This section applies only to community-wide energy data reporting. For information on data reporting due to building energy benchmarking and disclosure policies, click on the Buildings tab.

Last updated: September 2020

Equity-Driven Approaches to Clean Energy Planning, Implementation, and EvaluationList All

Equity-Driven Community Engagement

The Sustainable DC plan updating process included speaking to residents that represented the diversity of the city. To make the process most convenient for residents of underserved communities, the city partnered with community organizations to help recruit new participants, held meetings in familiar Metro-accessible venues for communities, and restructured meeting formats to be more casual and accessible. The city also focused community engagement in locations that have been underserved in the past.

Equity-Driven Decision-Making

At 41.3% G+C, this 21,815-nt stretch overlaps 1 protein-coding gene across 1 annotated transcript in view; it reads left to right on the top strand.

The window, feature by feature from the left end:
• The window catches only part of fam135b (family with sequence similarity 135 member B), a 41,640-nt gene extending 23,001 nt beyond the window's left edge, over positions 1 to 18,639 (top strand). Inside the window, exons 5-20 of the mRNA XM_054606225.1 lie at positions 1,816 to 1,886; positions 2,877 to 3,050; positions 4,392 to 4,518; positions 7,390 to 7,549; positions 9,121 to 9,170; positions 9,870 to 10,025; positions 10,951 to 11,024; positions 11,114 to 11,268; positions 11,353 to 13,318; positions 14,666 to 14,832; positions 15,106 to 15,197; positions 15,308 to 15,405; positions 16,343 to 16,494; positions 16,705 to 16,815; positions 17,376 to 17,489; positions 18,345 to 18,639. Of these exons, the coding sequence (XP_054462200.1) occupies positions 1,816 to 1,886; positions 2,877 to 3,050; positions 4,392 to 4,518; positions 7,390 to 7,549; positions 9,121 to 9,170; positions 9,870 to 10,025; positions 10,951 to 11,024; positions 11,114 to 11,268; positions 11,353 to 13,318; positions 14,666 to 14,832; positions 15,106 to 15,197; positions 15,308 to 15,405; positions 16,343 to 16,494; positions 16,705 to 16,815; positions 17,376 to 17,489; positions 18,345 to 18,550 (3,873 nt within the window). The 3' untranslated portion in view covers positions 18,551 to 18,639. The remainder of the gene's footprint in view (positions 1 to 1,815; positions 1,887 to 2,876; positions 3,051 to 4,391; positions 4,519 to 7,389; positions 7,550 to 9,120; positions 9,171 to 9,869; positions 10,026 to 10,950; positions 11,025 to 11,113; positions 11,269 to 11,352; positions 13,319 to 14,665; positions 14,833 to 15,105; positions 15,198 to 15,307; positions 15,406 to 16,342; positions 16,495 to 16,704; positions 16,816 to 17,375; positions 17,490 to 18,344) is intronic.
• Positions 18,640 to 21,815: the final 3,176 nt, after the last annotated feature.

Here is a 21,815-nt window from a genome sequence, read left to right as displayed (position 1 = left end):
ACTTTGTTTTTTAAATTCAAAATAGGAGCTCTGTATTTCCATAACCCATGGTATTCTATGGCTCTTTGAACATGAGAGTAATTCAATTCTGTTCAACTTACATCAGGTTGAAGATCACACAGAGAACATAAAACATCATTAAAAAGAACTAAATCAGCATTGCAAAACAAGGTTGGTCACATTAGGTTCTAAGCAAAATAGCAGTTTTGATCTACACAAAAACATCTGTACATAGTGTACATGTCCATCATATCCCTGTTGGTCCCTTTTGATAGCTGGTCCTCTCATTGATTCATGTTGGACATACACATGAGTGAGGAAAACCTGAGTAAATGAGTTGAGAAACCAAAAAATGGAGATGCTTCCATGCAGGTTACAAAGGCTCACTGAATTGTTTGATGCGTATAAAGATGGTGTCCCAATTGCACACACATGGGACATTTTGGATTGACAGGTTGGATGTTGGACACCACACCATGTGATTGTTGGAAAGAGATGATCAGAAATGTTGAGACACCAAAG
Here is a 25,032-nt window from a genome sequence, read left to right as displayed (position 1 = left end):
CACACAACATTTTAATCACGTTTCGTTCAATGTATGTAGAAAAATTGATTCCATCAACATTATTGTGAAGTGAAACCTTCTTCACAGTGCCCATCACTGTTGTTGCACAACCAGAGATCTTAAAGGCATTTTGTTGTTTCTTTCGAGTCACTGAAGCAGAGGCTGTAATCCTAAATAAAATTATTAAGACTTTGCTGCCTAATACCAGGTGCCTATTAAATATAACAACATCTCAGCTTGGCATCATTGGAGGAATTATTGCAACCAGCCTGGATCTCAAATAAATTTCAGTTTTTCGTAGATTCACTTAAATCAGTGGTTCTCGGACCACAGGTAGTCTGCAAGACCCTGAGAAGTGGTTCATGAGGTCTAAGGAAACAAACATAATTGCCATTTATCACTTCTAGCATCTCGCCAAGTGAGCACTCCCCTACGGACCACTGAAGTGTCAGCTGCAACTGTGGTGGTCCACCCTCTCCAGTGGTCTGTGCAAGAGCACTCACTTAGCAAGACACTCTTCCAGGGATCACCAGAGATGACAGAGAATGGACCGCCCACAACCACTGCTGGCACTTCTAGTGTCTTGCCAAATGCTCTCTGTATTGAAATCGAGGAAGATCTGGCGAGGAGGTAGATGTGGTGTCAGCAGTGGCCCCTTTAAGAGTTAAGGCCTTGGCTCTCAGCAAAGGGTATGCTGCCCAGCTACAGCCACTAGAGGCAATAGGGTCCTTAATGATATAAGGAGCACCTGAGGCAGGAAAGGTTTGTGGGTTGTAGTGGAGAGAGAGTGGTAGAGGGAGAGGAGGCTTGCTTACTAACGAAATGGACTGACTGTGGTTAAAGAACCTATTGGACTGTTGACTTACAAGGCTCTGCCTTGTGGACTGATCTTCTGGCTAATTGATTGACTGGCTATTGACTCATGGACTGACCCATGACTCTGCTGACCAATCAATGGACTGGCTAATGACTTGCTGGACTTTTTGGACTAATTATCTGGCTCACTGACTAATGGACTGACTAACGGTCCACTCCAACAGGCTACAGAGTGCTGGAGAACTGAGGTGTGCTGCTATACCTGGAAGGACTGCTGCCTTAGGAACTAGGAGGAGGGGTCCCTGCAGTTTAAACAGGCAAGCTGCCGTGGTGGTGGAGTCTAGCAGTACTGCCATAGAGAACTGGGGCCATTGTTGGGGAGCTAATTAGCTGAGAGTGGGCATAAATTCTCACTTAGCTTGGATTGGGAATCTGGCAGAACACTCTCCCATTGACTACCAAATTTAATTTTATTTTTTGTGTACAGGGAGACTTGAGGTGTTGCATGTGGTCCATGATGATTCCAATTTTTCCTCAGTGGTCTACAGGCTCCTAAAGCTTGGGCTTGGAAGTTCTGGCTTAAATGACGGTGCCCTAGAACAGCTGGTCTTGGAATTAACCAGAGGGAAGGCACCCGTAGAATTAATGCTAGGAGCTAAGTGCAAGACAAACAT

In partnership with the Georgetown Climate Center, the Department of Energy & Environment created the Equity Advisory Group. The Group consisted of residents and community leaders of Far Northeast Ward 7, where a climate vulnerability analysis showed the community has been uniquely vulnerable to climate-risks due to its proximity to the Watts Branch Tributary of the Anacostia River. The Group was tasked with developing recommendation to be incorporated into the District’s Climate Ready DC Plan and Clean Energy DC Plan. The partnership published a community engagement guide. Work is now underway to focus on developing resilience hubs and workforce development initiatives based on the advisory group’s recommendations.